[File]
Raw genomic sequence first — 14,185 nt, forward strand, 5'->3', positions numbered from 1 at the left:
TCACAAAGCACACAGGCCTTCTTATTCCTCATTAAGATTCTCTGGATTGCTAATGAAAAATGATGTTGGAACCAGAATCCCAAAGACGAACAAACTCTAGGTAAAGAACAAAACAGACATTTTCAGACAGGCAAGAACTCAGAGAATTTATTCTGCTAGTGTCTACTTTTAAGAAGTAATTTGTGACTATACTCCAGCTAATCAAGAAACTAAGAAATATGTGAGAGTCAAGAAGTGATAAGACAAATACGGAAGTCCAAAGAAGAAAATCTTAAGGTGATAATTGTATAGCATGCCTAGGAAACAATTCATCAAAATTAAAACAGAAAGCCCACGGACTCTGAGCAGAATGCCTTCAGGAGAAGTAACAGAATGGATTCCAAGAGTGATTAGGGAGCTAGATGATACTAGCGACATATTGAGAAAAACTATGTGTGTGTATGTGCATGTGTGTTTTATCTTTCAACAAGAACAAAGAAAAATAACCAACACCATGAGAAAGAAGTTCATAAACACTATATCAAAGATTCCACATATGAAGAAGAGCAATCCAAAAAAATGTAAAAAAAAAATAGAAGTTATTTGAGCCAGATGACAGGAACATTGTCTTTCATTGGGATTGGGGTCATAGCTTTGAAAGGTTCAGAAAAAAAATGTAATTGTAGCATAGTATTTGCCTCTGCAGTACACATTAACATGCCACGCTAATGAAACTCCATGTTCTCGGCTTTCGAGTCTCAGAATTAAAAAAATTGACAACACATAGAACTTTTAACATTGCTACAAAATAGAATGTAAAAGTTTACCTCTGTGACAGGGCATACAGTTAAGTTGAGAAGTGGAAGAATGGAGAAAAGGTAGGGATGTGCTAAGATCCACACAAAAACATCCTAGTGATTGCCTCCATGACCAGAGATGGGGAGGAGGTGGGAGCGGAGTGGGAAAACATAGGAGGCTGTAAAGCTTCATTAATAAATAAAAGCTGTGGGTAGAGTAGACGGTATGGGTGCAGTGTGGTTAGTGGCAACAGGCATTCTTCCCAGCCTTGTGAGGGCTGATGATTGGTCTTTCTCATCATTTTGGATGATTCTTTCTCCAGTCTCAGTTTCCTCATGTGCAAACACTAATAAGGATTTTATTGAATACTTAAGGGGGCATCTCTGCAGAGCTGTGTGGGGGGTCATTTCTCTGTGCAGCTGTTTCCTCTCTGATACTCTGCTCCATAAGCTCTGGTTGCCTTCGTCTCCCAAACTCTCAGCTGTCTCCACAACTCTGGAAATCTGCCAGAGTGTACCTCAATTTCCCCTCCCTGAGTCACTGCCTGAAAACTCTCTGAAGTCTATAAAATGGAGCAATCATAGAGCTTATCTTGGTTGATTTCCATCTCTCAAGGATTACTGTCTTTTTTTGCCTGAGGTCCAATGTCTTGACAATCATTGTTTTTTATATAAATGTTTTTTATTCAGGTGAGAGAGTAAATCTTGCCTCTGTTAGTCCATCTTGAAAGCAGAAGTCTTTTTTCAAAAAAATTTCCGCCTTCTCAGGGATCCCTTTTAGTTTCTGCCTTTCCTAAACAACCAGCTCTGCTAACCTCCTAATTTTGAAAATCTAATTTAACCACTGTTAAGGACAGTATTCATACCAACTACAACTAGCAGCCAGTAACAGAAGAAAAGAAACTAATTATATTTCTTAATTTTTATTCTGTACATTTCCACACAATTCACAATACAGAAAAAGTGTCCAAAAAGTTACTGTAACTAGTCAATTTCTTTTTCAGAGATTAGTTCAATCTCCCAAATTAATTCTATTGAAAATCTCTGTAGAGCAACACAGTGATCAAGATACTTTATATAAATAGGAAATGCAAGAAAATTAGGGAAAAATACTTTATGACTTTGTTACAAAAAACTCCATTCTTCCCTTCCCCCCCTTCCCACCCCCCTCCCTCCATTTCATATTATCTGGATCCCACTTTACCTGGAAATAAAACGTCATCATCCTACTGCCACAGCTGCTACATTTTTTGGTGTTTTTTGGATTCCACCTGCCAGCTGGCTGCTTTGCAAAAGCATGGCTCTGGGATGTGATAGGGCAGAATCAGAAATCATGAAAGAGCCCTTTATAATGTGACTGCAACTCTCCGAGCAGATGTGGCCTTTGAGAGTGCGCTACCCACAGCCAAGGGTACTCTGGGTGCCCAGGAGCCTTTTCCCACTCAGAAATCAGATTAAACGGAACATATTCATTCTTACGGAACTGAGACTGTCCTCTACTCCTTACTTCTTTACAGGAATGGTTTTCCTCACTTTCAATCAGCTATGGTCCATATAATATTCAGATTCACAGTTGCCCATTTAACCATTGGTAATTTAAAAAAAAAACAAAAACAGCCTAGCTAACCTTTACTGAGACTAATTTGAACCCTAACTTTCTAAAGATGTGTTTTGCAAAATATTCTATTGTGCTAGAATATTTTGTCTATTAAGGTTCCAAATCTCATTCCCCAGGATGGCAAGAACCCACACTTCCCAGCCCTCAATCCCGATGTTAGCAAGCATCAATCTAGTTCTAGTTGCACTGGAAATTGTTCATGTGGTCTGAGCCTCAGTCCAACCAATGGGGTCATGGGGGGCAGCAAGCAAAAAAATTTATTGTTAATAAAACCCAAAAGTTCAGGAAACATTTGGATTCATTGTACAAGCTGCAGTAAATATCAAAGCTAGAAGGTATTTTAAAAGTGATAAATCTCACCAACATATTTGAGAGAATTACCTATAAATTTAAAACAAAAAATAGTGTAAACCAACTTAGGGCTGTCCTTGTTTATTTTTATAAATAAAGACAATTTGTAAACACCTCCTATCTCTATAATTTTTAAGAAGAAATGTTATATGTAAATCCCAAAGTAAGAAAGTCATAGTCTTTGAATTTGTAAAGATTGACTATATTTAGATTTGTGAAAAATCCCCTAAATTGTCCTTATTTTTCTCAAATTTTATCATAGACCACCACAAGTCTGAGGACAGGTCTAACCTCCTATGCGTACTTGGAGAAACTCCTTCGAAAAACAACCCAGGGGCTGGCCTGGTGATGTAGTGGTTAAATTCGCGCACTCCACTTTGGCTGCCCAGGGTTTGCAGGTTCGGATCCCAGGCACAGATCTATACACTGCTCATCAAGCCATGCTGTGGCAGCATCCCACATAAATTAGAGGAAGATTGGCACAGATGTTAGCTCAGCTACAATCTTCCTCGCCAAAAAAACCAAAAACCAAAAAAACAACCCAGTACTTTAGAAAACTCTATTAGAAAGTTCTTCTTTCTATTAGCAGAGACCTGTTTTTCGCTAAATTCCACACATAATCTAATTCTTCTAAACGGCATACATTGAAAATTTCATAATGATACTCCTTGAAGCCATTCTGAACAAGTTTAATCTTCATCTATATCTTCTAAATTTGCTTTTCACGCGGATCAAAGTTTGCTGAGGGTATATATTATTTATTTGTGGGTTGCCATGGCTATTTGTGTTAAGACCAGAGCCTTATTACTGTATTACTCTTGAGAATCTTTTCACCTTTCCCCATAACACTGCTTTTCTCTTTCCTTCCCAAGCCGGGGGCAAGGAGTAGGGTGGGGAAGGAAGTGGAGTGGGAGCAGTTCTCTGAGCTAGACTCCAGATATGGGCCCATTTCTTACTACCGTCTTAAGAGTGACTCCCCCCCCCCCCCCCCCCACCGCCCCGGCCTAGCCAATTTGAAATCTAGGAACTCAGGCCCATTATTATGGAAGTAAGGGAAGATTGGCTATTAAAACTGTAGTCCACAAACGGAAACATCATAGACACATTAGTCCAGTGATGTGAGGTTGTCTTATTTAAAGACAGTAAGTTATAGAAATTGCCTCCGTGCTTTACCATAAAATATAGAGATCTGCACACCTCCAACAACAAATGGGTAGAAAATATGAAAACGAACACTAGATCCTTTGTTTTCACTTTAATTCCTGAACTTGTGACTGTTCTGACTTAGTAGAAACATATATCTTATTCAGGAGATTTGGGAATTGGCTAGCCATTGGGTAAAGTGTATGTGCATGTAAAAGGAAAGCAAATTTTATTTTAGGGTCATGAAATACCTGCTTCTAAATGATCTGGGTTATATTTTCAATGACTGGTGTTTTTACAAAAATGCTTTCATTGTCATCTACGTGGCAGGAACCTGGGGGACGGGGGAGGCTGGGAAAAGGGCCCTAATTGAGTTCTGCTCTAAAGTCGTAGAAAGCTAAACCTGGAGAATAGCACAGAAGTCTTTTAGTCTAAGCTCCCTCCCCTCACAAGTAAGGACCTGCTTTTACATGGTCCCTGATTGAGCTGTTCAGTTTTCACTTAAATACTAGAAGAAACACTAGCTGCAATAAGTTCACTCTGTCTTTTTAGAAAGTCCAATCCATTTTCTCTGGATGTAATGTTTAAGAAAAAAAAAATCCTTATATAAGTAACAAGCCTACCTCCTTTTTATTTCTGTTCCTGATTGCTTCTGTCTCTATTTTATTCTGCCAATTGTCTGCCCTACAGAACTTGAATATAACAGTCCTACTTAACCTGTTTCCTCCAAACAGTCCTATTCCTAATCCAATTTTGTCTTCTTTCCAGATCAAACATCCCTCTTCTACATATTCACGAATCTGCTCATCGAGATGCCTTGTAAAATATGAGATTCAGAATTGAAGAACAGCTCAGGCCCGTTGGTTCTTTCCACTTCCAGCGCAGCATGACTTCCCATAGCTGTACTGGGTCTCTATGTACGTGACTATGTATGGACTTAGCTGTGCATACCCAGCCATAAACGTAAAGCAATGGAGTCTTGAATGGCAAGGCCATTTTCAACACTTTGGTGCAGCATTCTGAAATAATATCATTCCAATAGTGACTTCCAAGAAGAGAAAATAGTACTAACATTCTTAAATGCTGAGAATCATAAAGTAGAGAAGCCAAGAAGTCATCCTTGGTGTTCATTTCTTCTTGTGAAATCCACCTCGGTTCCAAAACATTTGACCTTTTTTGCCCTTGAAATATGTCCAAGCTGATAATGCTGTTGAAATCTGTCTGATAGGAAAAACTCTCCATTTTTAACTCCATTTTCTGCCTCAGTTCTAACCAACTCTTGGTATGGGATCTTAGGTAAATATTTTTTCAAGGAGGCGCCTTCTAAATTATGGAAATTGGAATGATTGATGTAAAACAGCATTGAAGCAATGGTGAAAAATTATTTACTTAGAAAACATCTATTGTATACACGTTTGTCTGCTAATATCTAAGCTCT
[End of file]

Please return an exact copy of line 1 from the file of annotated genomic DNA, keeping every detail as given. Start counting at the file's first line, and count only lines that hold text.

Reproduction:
Raw genomic sequence first — 14,185 nt, forward strand, 5'->3', positions numbered from 1 at the left: